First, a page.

Genetics of Estrogen Metabolism and The Risk For Breast Cancer
One of the most important goals of hormone balancing is to decrease the patient’s risk of breast cancer. As the body of genetic research grows, there is a corresponding increase in understanding of the role a person’s genotype plays in their risk for developing this serious disease. It has been known for years that estrogen levels may affect a person’s risk for certain forms of breast cancer. One of the main focuses of genetic research is how genes affect the risk of developing estrogen sensitive breast cancer.
Research into the genes affecting estrogen metabolization reveals that certain metabolites can either protect or promote cancer causing activities such as cell growth.1 When the body seeks to eliminate estradiol it uses three main enzymes; CYP1A1, CYP1B1 and COMT.1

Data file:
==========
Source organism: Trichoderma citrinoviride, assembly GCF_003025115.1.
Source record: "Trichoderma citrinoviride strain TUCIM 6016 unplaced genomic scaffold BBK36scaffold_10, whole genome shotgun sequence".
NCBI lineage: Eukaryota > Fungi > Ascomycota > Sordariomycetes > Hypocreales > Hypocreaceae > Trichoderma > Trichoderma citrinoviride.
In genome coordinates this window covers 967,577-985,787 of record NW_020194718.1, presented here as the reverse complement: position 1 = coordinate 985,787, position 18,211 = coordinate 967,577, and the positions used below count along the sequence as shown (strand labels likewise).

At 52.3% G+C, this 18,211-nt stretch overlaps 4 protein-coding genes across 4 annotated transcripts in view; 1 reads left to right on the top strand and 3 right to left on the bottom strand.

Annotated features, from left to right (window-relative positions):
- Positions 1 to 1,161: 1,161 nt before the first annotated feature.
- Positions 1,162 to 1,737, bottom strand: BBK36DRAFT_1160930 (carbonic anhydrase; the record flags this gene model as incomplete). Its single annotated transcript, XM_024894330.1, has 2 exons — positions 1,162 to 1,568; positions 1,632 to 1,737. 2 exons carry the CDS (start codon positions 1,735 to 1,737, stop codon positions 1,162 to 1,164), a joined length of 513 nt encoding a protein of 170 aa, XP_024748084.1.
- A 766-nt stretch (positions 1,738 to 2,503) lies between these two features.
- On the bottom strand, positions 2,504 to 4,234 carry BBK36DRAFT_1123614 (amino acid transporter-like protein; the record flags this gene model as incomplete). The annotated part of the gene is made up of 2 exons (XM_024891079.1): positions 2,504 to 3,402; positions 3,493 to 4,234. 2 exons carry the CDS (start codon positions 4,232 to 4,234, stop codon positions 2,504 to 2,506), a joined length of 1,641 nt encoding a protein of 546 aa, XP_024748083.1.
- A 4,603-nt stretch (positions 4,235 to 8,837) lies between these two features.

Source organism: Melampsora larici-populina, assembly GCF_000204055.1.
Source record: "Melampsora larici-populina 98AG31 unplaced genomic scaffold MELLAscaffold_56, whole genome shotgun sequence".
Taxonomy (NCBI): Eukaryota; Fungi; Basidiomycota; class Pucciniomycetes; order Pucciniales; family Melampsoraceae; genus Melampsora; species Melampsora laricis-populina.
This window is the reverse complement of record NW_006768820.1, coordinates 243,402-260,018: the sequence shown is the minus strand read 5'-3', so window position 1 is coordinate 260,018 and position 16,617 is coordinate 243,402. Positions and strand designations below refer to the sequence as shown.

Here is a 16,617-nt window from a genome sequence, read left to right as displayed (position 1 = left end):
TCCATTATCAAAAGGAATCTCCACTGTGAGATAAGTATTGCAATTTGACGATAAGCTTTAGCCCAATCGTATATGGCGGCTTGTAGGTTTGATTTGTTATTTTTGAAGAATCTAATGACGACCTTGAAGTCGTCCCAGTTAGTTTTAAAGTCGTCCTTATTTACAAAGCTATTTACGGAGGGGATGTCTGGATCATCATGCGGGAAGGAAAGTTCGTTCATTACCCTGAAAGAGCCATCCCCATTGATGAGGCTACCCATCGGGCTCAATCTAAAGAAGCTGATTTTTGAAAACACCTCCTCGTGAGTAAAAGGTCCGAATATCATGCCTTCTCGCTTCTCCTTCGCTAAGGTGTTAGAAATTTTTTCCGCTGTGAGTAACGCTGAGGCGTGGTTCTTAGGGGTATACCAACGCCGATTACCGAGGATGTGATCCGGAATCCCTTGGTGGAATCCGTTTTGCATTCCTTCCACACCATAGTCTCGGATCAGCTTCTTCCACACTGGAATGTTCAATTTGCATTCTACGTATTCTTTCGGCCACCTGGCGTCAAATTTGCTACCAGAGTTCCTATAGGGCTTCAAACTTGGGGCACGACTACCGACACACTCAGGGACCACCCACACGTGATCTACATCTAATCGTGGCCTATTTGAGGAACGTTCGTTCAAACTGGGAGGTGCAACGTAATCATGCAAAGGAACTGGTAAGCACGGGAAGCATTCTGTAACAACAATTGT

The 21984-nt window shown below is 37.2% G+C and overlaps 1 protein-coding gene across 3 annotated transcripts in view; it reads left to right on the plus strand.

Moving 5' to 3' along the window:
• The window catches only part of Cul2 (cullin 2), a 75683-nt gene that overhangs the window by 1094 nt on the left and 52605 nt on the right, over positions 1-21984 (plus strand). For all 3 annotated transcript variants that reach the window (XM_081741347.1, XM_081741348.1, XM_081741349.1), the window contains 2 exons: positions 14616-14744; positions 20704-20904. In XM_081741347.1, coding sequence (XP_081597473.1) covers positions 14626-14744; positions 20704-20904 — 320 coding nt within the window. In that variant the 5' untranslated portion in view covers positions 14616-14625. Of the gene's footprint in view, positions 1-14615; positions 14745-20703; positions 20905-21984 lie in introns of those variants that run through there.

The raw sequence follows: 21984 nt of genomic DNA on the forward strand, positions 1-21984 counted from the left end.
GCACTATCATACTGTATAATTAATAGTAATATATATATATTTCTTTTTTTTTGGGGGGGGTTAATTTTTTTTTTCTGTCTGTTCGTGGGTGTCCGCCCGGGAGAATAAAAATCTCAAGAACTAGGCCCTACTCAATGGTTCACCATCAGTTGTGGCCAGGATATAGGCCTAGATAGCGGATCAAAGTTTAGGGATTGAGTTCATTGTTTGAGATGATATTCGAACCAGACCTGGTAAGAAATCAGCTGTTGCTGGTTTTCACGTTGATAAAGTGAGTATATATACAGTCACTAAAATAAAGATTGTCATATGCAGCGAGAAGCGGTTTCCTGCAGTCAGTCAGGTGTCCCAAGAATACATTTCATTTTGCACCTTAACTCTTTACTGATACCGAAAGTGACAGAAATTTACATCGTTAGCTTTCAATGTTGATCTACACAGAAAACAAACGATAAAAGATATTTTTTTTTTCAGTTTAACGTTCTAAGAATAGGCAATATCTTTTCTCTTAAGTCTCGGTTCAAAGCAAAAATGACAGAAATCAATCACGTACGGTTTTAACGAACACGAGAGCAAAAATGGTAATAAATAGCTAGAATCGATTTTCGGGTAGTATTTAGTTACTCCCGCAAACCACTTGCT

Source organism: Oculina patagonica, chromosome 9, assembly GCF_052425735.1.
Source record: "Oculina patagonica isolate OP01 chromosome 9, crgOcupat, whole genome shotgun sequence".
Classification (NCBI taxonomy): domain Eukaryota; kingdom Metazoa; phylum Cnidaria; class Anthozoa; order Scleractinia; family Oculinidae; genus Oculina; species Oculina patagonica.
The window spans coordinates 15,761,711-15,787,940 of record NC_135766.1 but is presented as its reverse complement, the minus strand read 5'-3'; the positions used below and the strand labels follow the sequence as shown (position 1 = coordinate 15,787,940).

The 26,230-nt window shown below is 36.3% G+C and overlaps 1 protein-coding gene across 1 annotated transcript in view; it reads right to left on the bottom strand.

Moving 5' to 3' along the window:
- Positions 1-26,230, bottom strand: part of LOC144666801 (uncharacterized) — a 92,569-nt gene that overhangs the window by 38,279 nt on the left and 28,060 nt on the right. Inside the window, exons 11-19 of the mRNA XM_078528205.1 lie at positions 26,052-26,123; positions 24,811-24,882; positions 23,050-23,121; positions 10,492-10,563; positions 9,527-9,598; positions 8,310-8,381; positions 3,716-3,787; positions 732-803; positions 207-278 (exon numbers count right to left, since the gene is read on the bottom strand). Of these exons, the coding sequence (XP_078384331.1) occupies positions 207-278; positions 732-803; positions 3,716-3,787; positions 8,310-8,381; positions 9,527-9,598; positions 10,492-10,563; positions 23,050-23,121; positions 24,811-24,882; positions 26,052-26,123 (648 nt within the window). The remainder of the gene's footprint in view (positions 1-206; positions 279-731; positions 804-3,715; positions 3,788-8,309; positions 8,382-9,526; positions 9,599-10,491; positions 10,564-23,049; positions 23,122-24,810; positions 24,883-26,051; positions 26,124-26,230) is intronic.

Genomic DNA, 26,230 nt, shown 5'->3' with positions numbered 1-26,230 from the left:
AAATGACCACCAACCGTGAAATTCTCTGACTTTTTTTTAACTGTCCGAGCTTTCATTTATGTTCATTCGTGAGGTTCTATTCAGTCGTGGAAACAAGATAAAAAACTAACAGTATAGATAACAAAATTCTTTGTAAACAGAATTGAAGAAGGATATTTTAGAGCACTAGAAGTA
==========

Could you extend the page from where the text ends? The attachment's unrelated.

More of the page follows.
Figure source: Yasuda MT, Sakakibara H, Shimoi K. Estrogen- and stress-induced DNA damage in breast cancer and chemoprevention with dietary flavonoid. Genes Environ. 2017;39:10. This article is distributed under the terms of the Creative Commons Attribution 4.0International License (http://creativecommons.org/licenses/by/4.0/). No Changes were made.
Estradiol is first converted into two metabolites called 2-MeOE2 and 4-MeOE2 by the enzymes CYP1A1 and CYP1B1 respectively. If the process is impeded at this phase there are increased levels of these two intermediates that have been shown to promote breast cancer.1,2 The next step of this important metabolic process is the conversion of these dangerous metabolites to cancer protective products called 2-MeOE2, and 4-MeOE2.3 This step is carried out by the COMT enzyme.
Issues arise when a patient has a fast CYP1A1 and/or CYP1B1 enzyme(s) and a slow COMT enzyme. A fast CYP1A1 and/or CYP1B1 in combination with a slow COMT can cause a buildup or 2-OHE2 and 4-OHE2 - the breast cancer promoting metabolites. This can increase risk of breast cancer especially when combined with low progesterone and environmental factors such as increased exposure to xenoestrogens and stress.1